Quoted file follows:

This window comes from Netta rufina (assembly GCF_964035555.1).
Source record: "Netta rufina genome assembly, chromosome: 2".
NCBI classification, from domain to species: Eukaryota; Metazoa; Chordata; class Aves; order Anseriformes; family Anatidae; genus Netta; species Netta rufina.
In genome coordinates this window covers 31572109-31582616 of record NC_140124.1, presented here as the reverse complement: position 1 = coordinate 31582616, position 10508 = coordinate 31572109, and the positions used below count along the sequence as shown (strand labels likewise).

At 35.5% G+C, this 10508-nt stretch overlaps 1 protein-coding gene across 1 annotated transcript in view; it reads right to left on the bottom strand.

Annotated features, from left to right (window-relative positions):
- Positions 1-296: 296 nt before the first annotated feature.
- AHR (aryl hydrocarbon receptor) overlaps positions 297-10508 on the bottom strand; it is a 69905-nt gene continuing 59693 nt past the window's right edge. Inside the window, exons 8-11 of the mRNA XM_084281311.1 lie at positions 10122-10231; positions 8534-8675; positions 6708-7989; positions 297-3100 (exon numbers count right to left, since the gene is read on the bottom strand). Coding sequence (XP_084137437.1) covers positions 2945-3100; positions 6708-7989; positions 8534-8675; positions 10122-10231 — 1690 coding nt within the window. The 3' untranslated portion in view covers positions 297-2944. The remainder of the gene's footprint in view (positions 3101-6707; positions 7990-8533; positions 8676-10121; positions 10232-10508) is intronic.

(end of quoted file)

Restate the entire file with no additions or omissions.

This window comes from Netta rufina (assembly GCF_964035555.1).
Source record: "Netta rufina genome assembly, chromosome: 2".
NCBI classification, from domain to species: Eukaryota; Metazoa; Chordata; class Aves; order Anseriformes; family Anatidae; genus Netta; species Netta rufina.
In genome coordinates this window covers 31572109-31582616 of record NC_140124.1, presented here as the reverse complement: position 1 = coordinate 31582616, position 10508 = coordinate 31572109, and the positions used below count along the sequence as shown (strand labels likewise).

At 35.5% G+C, this 10508-nt stretch overlaps 1 protein-coding gene across 1 annotated transcript in view; it reads right to left on the bottom strand.

Annotated features, from left to right (window-relative positions):
- Positions 1-296: 296 nt before the first annotated feature.
- AHR (aryl hydrocarbon receptor) overlaps positions 297-10508 on the bottom strand; it is a 69905-nt gene continuing 59693 nt past the window's right edge. Inside the window, exons 8-11 of the mRNA XM_084281311.1 lie at positions 10122-10231; positions 8534-8675; positions 6708-7989; positions 297-3100 (exon numbers count right to left, since the gene is read on the bottom strand). Coding sequence (XP_084137437.1) covers positions 2945-3100; positions 6708-7989; positions 8534-8675; positions 10122-10231 — 1690 coding nt within the window. The 3' untranslated portion in view covers positions 297-2944. The remainder of the gene's footprint in view (positions 3101-6707; positions 7990-8533; positions 8676-10121; positions 10232-10508) is intronic.